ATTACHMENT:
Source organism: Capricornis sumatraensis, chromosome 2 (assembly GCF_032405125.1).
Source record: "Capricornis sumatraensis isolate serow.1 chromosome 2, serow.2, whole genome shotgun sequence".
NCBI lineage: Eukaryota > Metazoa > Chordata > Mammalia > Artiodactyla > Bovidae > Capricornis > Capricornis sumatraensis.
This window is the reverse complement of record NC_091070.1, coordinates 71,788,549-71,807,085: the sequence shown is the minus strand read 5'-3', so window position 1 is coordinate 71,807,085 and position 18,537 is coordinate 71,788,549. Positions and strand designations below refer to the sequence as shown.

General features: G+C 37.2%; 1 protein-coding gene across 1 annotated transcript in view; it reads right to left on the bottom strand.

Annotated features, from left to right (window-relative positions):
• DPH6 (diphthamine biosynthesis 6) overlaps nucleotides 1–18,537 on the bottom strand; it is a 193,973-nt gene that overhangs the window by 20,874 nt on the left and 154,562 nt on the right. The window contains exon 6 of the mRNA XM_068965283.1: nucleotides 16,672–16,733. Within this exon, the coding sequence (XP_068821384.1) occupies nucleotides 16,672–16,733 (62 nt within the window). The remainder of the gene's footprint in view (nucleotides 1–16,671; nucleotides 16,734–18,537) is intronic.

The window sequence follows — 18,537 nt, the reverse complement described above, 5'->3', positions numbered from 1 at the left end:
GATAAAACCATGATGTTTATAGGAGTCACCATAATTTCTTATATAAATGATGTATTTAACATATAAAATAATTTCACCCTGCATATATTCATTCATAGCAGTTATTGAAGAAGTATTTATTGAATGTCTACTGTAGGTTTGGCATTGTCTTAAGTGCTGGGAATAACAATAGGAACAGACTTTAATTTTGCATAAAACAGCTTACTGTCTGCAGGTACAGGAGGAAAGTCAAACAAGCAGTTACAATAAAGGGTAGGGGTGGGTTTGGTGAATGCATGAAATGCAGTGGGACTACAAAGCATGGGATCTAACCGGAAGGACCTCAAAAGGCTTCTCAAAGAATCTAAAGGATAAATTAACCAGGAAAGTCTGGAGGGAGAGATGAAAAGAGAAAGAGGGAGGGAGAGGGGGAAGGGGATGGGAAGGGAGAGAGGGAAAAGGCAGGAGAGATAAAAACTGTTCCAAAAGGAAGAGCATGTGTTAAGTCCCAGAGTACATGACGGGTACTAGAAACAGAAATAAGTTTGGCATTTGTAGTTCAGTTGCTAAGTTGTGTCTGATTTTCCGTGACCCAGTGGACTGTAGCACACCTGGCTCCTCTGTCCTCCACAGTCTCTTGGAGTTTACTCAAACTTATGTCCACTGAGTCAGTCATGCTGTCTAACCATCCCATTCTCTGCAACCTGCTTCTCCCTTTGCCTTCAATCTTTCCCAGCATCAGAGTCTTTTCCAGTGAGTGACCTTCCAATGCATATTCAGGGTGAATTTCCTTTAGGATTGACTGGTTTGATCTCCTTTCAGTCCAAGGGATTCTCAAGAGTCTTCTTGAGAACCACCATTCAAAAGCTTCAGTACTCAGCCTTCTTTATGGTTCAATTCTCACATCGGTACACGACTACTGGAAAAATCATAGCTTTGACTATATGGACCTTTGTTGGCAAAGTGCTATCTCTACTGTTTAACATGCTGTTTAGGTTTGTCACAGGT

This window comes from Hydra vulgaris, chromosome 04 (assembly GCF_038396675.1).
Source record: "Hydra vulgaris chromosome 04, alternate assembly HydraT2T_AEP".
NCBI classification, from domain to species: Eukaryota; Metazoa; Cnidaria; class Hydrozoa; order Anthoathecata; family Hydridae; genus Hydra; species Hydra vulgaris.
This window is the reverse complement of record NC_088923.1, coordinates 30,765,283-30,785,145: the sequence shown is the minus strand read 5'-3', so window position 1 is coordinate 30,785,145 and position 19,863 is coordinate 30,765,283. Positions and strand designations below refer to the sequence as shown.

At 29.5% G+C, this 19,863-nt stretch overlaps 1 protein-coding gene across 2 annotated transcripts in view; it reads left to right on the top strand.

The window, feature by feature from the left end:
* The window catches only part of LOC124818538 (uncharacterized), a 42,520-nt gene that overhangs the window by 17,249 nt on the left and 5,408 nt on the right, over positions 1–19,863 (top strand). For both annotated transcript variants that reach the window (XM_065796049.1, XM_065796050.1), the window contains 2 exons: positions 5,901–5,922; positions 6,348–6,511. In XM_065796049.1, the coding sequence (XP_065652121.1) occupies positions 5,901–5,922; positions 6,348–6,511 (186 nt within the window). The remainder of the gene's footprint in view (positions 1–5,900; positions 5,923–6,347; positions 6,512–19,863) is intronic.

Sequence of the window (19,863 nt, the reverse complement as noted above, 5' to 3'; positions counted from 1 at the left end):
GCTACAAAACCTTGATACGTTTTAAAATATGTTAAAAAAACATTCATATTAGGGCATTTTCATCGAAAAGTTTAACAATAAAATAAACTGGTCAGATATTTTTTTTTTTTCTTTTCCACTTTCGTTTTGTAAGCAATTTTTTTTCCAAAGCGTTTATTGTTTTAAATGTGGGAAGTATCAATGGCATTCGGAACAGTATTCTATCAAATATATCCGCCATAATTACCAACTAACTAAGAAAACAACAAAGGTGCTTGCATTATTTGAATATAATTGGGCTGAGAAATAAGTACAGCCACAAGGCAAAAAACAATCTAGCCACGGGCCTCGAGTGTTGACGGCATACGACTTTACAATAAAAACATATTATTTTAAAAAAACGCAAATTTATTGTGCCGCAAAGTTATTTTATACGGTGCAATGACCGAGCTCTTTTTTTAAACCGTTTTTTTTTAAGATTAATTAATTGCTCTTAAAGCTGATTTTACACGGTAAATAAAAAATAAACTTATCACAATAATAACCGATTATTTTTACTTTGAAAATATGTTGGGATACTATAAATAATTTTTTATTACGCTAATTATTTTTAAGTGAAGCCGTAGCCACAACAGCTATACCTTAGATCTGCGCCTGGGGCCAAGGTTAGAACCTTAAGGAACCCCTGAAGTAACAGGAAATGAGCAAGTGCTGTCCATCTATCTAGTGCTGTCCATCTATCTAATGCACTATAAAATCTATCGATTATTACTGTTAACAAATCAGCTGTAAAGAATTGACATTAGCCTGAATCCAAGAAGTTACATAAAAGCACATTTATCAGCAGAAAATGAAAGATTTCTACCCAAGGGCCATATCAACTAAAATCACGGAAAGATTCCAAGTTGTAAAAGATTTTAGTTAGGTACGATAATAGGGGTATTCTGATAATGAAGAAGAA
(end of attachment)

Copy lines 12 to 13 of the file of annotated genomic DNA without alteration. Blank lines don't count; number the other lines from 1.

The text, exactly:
NCBI classification, from domain to species: Eukaryota; Metazoa; Cnidaria; class Hydrozoa; order Anthoathecata; family Hydridae; genus Hydra; species Hydra vulgaris.
This window is the reverse complement of record NC_088923.1, coordinates 30,765,283-30,785,145: the sequence shown is the minus strand read 5'-3', so window position 1 is coordinate 30,785,145 and position 19,863 is coordinate 30,765,283. Positions and strand designations below refer to the sequence as shown.